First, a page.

Pip is a command-line tool that allows you to install software packages written in Python. Learn how to install Pip on Ubuntu and how to use it for installing Python applications.
There are numerous ways to install software on Ubuntu. You can install applications from the software center, from downloaded deb files, from PPAs, from Snap packages, using Flatpak, using AppImage and even from the good old source code.
Here’s another way to install packages on Ubuntu. It’s called PIP and you can use it to install Python-based applications.
What is pip?
You can use pip to install packages listed in the Python Package Index (PyPI).
As a software developer, you can use pip to install various Python modules and packages for your own Python projects.
As an end user, you may need pip for installing some applications that are developed using Python and can be installed easily using pip. One such example is the
Let’s see how you can install pip on Ubuntu and other Ubuntu-based distributions.
How to install pip on Ubuntu, Linux Mint and other Ubuntu-based distributions
Ubuntu 18.04 has both Python 2 and Python 3 installed by default and hence it has two possible variants of PIP for each Python versions. Pip, by default, refers to the Python 2 version. Pip for Python 3 is referred to as pip3.
Python 2 is deprecated and not available in Ubuntu 20.04 and higher versions. You can only install PIP3.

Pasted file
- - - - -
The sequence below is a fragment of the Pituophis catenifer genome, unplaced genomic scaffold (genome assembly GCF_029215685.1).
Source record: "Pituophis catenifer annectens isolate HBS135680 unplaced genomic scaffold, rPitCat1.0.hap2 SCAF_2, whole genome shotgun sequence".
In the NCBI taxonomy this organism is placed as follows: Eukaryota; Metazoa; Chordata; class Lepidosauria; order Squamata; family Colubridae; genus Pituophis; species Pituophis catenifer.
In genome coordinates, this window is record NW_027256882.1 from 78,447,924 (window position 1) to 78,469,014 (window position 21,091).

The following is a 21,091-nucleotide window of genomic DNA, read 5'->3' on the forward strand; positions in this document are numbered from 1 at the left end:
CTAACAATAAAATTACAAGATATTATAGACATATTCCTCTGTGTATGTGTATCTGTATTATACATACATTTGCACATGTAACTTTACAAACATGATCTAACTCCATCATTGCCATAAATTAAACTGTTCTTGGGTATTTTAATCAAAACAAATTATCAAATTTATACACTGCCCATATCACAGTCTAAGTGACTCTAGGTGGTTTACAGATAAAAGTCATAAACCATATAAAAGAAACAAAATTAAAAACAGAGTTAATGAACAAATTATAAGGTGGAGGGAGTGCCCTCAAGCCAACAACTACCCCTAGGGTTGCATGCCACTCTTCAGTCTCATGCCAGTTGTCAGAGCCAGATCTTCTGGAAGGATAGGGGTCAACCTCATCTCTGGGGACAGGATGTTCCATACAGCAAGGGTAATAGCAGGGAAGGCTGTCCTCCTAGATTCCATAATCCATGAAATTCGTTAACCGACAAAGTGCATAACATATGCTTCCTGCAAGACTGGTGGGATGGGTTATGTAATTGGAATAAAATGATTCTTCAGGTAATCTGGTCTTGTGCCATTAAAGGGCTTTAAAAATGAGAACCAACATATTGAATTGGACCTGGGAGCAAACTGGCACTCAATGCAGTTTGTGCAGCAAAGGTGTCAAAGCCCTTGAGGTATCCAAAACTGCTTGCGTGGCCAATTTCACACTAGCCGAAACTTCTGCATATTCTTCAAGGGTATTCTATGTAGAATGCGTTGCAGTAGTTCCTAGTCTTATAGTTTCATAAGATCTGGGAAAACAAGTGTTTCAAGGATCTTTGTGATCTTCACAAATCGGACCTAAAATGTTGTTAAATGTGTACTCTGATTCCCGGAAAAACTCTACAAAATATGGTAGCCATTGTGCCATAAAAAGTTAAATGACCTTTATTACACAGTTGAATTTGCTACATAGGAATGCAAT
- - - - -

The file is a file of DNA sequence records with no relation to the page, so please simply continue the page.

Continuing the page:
First, make sure that Python 3 is installed on Ubuntu. To check that, use this command:
If it shows you a number like Python 3.6.6, Python 3 is installed on your Linux system.
Now you can install pip3 using the command below:
sudo apt install python3-pip
You should verify that pip3 has been installed correctly using this command:
It should show you a number like this:
pip 20.0.2 from /usr/lib/python3/dist-packages/pip (python 3.8)
This means that pip3 is successfully installed on your system.
Install pip for deprecated Python 2 version (for Ubuntu 18.04 only)
If you really need pip2 for some reason, here’s what you need to do.
First, make sure that you have Python 2 installed. On Ubuntu, use the command below to verify.
If there’s no error and a valid output that shows the Python version, you have Python 2 installed. So now you can install pip for Python 2 using this command:
sudo apt install python-pip
It will install pip and a number of other dependencies with it. Once installed, verify that you have pip installed correctly.
It should show you a version number, something like this:
pip 9.0.1 from /usr/lib/python2.7/dist-packages (python 2.7)
This mans that you’ve successfully installed pip on Ubuntu.
How to use pip commands
Now that you’ve installed pip, let’s quickly see some of the basic pip commands. These commands will help you use pip commands for searching, installing and removing Python packages.
Install a package with pip
There are two ways to install a package with PIP. You either install it for the currently logged in user or you install system wide.